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Segregation mechanisms of tissue cells: from experimental data to models
Complex Adaptive Systems Modelingvolume 1, Article number: 4 (2013)
Considerable advance has been made in recent years in the research field of pattern formation by segregation of tissue cells. Research has become more quantitative partly due to more in-depth analysis of experimental data and the emergence modeling approaches. In this review we present experimental observations, including some of our new results, on various aspects of two and three dimensional segregation events and then summarize the computational modeling approaches.
Pattern formation by concerted motion of large populations of different cell types is a ubiquitous phenomenon in several biological events, such as embryonic development of various species as well as tumor formation and even with some impact in tissue engineering. Patterns can form as a response by cells to external guidance cues such as morphogens or chemotactic substances or as a process where instead of external cues the local cell-cell interactions and the inherent mechanical or motility characteristics of the cell types will give rise to various multicellular patterns through physical segregation (or sorting) of these cell types. In this review we collect a naturally incomplete list of experimental observations on various aspects of 2- and 3-dimensional segregation events, and then summarize, where available, some computational models on segregation and compare them with experimental findings.
Experimental data on segregation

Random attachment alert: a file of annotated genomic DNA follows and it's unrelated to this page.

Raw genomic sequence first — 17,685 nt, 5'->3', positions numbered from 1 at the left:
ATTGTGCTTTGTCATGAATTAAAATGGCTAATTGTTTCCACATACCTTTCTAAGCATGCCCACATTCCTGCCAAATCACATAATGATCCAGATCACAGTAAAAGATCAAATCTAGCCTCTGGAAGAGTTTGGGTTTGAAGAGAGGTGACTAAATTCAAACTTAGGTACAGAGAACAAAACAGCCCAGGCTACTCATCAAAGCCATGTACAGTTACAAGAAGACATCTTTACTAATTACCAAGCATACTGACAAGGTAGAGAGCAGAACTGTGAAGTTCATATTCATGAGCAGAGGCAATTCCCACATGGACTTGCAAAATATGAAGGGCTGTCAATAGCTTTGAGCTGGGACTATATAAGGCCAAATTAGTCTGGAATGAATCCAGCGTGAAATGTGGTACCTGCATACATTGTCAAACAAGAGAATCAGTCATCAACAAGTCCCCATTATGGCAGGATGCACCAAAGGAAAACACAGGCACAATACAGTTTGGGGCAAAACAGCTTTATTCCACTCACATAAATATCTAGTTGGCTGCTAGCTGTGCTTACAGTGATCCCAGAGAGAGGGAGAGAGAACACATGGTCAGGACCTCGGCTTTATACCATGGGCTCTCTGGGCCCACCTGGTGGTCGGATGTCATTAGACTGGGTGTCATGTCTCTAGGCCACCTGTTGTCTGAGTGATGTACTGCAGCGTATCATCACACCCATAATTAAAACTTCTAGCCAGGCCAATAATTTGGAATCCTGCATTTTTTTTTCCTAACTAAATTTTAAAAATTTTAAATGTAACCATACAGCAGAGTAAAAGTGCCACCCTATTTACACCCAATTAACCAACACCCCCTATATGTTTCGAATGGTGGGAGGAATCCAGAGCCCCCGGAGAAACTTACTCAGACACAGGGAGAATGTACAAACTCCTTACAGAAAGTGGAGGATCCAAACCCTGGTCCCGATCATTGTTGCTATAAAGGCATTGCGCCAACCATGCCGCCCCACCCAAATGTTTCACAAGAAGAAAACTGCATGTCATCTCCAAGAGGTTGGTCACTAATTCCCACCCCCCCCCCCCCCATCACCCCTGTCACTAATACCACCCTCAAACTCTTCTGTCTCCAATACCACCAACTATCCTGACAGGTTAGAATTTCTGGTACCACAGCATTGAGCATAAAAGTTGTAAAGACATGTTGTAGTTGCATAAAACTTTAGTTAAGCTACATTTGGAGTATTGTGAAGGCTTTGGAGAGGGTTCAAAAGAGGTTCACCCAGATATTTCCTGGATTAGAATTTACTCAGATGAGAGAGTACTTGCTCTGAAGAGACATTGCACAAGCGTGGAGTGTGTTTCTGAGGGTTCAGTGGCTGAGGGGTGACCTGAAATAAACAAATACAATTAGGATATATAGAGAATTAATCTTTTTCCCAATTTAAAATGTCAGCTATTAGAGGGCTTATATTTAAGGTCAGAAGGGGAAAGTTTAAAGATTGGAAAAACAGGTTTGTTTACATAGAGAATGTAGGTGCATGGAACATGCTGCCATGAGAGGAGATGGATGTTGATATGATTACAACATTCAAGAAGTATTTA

Two-dimensional segregation: pattern formation on a substrate
Basic drives and mechanisms of pattern formation events taking place e.g. during embryonic development can be studied in simplified experimental systems where complexity is reduced and the events are more accessible for quantitative analysis.
In 2-dimensional co-cultures of adherent cells on a rigid substrate Méhes et al. (2012) studied the dynamics of segregation of two initially mixed cell populations into distinct clusters by cell migration in an environment lacking pre-defined external cues. They have found that segregation into large multicellular clusters is facilitated by collective effects in cell motion such as an increase in the directional persistence of constituent cells. The growth of such multicellular clusters by consecutive fusion of smaller clusters follows algebraic scaling law with characteristic exponents depending on the collective effects (Figure 1 also see Additional file 1). The growth exponent values measured in this cell culture system with self-propelled collective motion exceed the exponent values resulting from computer simulations with diffusively moving segregating units detailed in (Nakajima & Ishihara 2011).
Inducing directional migration in the form of migration down a cell density gradient during the segregation of initially mixed co-cultures had no considerable impact on the dynamics of segregation. Clusters of similar size formed with similar dynamics as compared to mixed co-cultures with no cell density gradient (Figure 2).
Segregation events in three dimensions: gastrulation and tissue organization
Three-dimensional segregation of cell populations is most prominent during gastrulation, the early phase of embryonic development resulting in the formation of main germ layers that later on give rise to all tissues. Gastrulation is a spectacular event under the microscope involving collective motion of large number of cells, but although gastrulation events have been known since early embryonic works at the beginning of the 20th century, the basic mechanisms that provide for both its accuracy and robustness are just being uncovered. Segregation of cell populations adopting different cell fates into distinct domains is governed by their mechanical properties and active motion, and constitutes an important driving mechanism of gastrulation and tissue organization. Segregation is also important in other embryonic processes, such as blastocyst formation in mammals or the development of the initial blood vessel network in birds, where precursor cells differentiate in a spatially random pattern and they have to find their way to join and form an organ.